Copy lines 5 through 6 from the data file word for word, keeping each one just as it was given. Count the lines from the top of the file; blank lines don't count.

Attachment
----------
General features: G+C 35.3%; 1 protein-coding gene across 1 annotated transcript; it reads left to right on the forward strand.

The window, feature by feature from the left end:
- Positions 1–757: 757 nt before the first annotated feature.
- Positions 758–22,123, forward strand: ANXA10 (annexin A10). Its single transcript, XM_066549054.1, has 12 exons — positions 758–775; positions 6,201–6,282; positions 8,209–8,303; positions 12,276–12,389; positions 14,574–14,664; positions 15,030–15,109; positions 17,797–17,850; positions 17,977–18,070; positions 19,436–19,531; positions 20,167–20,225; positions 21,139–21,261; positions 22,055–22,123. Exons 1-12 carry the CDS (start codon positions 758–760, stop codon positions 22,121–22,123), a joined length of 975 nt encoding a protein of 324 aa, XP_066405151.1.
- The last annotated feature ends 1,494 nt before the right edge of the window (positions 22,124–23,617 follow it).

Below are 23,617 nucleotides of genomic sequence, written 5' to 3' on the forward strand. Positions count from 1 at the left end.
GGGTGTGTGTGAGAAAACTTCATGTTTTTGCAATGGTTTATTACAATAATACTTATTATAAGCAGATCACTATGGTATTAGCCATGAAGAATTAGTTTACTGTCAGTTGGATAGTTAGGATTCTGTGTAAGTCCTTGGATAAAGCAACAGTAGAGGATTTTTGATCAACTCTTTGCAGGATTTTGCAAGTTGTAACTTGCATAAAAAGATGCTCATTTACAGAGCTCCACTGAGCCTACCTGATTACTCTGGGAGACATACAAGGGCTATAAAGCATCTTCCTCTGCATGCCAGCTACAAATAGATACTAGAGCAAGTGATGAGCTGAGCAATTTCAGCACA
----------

- The last annotated feature ends 1,494 nt before the right edge of the window (positions 22,124–23,617 follow it).

Below are 23,617 nucleotides of genomic sequence, written 5' to 3' on the forward strand. Positions count from 1 at the left end.